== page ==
Archive for February, 2009

I think I’ve got a plan.

Me: Ow! No bite, Wren! Ow! Quit it!
Wren: [grin, with teeth still clamped down on my nipple.]
Husband: What are you going to do about this biting thing?
Me: FedEx her to Japan.
Husband: No!
Me: What? I’ll put airholes in the box!

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In which I make myself unpopular.

The woman in the grocery store smiled at my two shrieking monsters. “Two is perfect!” She lowered her voice to a confidential whisper. “Eight is too many.”

We’ve been getting so much of this sort of offhand remark, I’ve started to call them “octuplet-bys”. And I get it, I do: eight is a lot of babies. Fourteen, with the six already at home, is REALLY a lot of babies. Since the news broke, though, I’ve found myself awkwardly defensive of Nadya Suleman and her prodigious reproduction. Not because I think having eight children at once is a good or even neutral idea. I think it’s a terrible idea. But some of the criticism leveled at Suleman in this case seems to me to be misplaced and unfair.

It is totally valid to point out that having octuplets (or even the septuplets everyone thought she was carrying) is incredibly dangerous for the mother and all the babies. Any doctor who agreed to put eight embryos in the uterus of a woman – any woman, much less one with a proven history of successful pregnancy – should have his license taken away and maybe be hung up by his toes, or some other small, roundish, dangly bit. If, as has been widely speculated by Those Who Know About Such Things (meaning infertility bloggers and commenters), the woman obtained fertility drugs in some shady manner and got herself very knocked up and then refused to reduce the pregnancy, then it was incredibly stupid and irresponsible of her to do so, because of the above-mentioned risks to everyone’s health.

Much of the criticism I’m reading, though, has less to do with the health risks and more to do with moral outrage over the financial aspect. How dare this woman, who appears to be unmarried and not wealthy, proceed with a reproductive process and end result she can’t pay for? The internet is initially aghast at the prospect of the state footing the bill for these children. THEN word emerges that Suleman has obtained a publicist and is in negotiations to give interviews, and suddenly the focus of the fury shifts. A “famewhore,” some call her; there is rampant speculation that she had all fourteen kids for the money she would one day reap in reality show residuals.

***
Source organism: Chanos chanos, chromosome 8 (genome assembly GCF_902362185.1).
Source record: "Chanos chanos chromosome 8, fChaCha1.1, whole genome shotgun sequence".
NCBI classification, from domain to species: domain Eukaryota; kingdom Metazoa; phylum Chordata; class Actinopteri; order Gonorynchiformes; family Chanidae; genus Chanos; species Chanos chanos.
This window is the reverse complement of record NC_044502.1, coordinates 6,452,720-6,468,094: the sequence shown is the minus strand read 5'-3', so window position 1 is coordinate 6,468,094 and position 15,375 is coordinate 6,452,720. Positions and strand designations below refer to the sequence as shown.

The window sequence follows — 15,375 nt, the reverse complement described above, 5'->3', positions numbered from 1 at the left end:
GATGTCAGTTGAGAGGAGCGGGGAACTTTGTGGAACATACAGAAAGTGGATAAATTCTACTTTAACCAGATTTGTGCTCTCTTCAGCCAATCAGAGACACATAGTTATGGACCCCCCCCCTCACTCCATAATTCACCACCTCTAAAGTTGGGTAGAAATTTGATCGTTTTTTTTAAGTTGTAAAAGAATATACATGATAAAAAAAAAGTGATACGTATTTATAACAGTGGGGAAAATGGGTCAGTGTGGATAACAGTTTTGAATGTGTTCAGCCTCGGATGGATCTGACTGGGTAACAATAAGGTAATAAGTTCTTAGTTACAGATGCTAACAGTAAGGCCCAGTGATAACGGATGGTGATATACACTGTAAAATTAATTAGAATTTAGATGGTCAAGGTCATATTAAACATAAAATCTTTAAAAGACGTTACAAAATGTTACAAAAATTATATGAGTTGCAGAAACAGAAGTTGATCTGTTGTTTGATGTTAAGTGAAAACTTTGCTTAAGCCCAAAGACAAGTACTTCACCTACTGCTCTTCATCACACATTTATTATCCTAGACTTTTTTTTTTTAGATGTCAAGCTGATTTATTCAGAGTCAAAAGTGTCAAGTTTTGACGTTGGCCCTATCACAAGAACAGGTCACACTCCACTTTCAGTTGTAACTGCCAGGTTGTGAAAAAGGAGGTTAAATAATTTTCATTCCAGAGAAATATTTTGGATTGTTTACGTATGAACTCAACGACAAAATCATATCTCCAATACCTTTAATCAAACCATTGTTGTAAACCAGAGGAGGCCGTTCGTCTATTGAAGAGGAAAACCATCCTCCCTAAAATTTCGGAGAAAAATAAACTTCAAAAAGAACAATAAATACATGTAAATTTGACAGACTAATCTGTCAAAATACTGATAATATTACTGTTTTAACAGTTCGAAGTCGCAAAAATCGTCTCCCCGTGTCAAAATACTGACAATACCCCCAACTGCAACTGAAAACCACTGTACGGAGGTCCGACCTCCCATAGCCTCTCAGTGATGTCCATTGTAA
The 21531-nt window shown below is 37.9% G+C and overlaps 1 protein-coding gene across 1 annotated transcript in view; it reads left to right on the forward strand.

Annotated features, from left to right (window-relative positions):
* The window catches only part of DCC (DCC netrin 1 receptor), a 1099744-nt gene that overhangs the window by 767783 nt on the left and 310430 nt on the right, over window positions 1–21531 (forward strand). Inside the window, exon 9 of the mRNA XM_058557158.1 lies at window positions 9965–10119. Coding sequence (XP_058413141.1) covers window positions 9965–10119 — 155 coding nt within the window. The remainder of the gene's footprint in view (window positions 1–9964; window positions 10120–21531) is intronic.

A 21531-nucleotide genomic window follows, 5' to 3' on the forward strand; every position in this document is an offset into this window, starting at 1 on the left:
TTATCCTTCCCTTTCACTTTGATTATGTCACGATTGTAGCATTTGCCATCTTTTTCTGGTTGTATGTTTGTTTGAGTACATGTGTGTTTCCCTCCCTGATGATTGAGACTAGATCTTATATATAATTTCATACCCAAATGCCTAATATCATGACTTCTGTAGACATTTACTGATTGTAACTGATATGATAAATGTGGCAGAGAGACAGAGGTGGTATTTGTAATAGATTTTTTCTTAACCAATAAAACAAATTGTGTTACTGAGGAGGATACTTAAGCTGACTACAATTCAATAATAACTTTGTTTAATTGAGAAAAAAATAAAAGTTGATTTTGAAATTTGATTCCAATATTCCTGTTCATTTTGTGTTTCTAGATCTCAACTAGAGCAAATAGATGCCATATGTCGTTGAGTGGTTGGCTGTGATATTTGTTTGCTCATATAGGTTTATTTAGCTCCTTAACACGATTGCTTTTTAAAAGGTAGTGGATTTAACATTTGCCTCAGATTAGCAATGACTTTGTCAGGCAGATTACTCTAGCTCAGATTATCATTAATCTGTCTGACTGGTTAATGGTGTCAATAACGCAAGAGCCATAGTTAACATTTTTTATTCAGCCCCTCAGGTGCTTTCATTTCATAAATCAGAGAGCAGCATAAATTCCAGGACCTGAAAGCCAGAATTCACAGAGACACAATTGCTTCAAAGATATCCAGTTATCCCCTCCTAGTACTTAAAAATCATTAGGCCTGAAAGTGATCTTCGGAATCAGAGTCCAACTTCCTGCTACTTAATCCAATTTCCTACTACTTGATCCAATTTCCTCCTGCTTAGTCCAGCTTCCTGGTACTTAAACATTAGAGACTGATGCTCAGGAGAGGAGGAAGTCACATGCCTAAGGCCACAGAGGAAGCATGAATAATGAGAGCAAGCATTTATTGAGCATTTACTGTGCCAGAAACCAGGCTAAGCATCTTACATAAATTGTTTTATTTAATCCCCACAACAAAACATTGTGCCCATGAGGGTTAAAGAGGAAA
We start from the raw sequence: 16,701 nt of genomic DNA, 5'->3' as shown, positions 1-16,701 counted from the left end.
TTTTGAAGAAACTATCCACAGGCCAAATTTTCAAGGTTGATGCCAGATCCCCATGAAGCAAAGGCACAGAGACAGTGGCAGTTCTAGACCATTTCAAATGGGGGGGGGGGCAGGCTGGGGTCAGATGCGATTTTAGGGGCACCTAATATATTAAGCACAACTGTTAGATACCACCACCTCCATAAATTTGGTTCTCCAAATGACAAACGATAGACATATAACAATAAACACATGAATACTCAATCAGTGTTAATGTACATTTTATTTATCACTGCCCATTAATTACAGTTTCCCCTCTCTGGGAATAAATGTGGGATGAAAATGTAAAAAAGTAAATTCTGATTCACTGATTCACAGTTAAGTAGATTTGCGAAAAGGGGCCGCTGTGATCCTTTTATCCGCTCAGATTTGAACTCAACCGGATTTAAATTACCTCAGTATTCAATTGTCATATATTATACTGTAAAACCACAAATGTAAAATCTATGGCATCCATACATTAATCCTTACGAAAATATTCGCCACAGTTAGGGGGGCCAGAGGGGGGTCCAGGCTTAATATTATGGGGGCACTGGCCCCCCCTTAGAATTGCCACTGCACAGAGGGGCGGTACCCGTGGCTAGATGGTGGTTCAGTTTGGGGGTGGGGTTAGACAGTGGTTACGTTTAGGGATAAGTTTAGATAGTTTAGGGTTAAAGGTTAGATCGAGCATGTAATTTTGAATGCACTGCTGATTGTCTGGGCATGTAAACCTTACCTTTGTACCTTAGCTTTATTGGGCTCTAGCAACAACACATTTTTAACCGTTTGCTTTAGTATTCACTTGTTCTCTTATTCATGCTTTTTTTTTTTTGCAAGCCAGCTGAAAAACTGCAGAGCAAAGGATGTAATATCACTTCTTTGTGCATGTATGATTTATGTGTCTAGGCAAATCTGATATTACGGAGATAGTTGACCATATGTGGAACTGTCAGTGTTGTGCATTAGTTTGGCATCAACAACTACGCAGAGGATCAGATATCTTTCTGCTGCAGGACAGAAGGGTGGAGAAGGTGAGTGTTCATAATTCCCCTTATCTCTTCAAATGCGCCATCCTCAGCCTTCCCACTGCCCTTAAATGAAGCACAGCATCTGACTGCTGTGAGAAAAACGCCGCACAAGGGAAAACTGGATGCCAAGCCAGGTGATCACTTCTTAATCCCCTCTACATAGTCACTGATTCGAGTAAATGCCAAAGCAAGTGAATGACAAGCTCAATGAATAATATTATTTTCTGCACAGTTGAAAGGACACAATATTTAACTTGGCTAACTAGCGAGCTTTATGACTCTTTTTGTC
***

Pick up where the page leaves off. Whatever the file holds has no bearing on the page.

We’re in the midst of some scary, scary economic times, and frankly I think this woman is catching backlash from a generalized anxiety about money right now. No matter how she ended up mama to a bajillion babies, she now has to support them and I do not blame her one tiny bit for doing whatever media gigs come her way in order to pay for those children.

It’s unfortunate, no, worse than unfortunate – it sucks that cases like this become the face of infertility. It makes it harder to persuade insurance companies to cover fertility treatment and increases the general public bafflement and hostility infertile people already encounter (we’re selfish, why don’t we just adopt?). And that’s another valid reason to criticize Nadya Suleman. But the Welfare Mom/Famewhore catch-22? I think we can ditch that little bit of nastiness.

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